Furthermore, antennae aren’t made equal. The quality of their design has a direct impact on their range and signal strength. Some wifi cards will have detachable antennas, so feel free to make an aftermarket upgrade to boost your signal.
When multiple devices are drawing wifi signal from a router, the router can only communicate with one at a time. This basically creates a device queue. If there are only a few devices communicating with the router, you won’t notice you’re in a queue because the router communicates so quickly with each one. If there are more devices or more data-intensive applications, you’ll have to wait longer for the router to communicate with each one.
This is where MU-MIMO (multi-use, multi-input, multi-output) comes into play. It separates lines of communication, so each device has its own direct link to the network. MU-MIMO isn’t an essential technology, but if there are a number of you dipping into the same network connection, it’s definitely worth your while.
Wifi 6 is currently our highest performing wifi, but unfortunately, you can’t just buy a wifi 6 card and expect 2402MBps connection speeds. To reap the benefits of a wifi generation, every part of the network chain must be built using the same generation of technology. So, for instance, if you have a wifi 5 router, all your other connective hardware needs to be wifi 5 too.
What PCI-e Wifi Card Should I Get?
You should get a PCI-e wifi card that makes the most of your primary network connection. Matching up the bandwidth is an important aspect of this process. You should also consider how much range you’ll need from a wifi card. Are you near the router or a staircase and two rooms away? More or better quality antennae can help boost coverage.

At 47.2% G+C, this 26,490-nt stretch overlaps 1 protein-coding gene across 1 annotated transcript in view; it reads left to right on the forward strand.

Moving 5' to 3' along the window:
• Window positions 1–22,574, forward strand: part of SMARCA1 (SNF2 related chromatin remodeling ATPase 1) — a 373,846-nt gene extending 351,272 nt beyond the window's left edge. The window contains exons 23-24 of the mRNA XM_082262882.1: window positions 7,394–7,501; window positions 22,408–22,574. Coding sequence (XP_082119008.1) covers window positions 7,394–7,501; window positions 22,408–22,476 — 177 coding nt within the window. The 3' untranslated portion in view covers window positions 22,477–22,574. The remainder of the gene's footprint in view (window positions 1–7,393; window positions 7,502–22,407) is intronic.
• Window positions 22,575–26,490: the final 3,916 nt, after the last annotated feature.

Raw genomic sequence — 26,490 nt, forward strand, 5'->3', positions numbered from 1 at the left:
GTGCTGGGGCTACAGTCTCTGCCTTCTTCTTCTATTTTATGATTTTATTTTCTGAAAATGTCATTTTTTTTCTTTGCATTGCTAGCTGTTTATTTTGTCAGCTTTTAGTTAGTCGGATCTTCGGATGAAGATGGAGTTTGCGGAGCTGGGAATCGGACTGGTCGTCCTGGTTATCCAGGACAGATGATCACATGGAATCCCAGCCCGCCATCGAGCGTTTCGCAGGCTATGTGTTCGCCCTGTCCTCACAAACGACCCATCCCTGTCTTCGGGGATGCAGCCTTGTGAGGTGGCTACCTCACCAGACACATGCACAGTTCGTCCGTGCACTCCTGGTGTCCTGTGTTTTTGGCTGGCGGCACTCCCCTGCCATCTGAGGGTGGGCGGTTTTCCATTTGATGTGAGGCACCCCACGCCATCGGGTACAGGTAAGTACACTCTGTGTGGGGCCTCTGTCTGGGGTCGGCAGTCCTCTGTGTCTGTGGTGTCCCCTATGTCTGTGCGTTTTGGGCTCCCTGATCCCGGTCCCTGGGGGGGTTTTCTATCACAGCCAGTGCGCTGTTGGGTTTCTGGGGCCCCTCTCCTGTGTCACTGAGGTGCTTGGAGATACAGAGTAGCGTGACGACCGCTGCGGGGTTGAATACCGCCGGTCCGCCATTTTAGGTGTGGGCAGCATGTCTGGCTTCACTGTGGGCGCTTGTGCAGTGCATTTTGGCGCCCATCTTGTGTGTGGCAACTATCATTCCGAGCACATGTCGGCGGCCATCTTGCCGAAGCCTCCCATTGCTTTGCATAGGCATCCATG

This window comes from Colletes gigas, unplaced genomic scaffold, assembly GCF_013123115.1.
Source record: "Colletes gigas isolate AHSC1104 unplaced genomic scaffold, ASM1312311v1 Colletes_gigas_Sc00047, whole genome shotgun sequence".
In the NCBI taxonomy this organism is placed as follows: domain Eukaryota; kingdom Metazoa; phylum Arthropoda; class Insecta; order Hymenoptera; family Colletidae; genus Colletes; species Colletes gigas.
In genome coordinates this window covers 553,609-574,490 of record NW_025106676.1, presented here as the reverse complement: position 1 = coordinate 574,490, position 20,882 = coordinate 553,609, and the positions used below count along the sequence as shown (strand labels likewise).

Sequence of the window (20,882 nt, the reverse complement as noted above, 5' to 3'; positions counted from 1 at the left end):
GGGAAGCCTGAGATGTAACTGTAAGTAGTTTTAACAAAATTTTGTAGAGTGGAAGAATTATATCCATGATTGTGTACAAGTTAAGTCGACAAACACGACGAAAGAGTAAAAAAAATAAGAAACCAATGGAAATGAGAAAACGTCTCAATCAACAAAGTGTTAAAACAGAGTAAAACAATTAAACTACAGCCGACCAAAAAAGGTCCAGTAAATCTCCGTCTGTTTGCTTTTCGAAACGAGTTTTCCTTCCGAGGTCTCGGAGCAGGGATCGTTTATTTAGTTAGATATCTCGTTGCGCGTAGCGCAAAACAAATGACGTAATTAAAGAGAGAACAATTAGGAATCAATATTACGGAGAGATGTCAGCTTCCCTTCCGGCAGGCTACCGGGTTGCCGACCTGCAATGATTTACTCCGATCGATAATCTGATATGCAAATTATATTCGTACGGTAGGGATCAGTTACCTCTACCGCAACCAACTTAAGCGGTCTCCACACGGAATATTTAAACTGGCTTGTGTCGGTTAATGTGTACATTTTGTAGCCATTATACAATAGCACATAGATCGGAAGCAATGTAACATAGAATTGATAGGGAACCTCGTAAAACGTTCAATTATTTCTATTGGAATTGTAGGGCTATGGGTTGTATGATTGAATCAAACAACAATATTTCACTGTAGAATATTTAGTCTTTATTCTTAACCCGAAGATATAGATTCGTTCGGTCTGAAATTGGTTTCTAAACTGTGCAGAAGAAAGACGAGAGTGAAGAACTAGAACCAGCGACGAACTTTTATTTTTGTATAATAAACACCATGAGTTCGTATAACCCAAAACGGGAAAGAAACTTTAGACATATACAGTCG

Are PCI-e Wifi Cards Better than USB?
PCI-e wifi cards tend to be faster and more powerful than USB wifi adapters. The reason for their unparalleled speed is that they plug directly into your motherboard, which negates the latency of a USB adapter having to transfer data through the I/O to your main board. PCI-e is also much faster than USB in the first place, so even if they both had direct access to the motherboard, the PCI-e card would be more efficient.
Do Wifi Cards Make a Difference?
A quality wifi card can make a huge difference to your computing. Firstly, you won’t need a cable physically connecting you to your router, freeing you up to set your computer up anywhere in the building. Secondly, they often provide such stable connections to the network that people use them in place of the integrated wifi in their motherboards.
Does a Wifi Card Give You Wifi?
A wifi card doesn’t give you wifi. Wifi is drawn from your main router. A wifi card simply allows a device to receive the wifi signal that’s already being emitted by your router. Wifi cards also boost the range of your router’s wifi allowing you to set up camp further away.
Breathe a big sigh of relief, friend. Your wifi woes are a thing of the past. With one of these awesome devices making themselves at home in your motherboard, unless you stop paying your bills, you’ll never be without stable wifi again.
We hope that this article has answered some of your wifi card-related questions and shed a little light on the technical aspects of their performance and compatibility.
As long as you use our buyer’s guide to help you decide what sort of PCI-e wifi card would work best in your situation, you’re all set to make your purchase!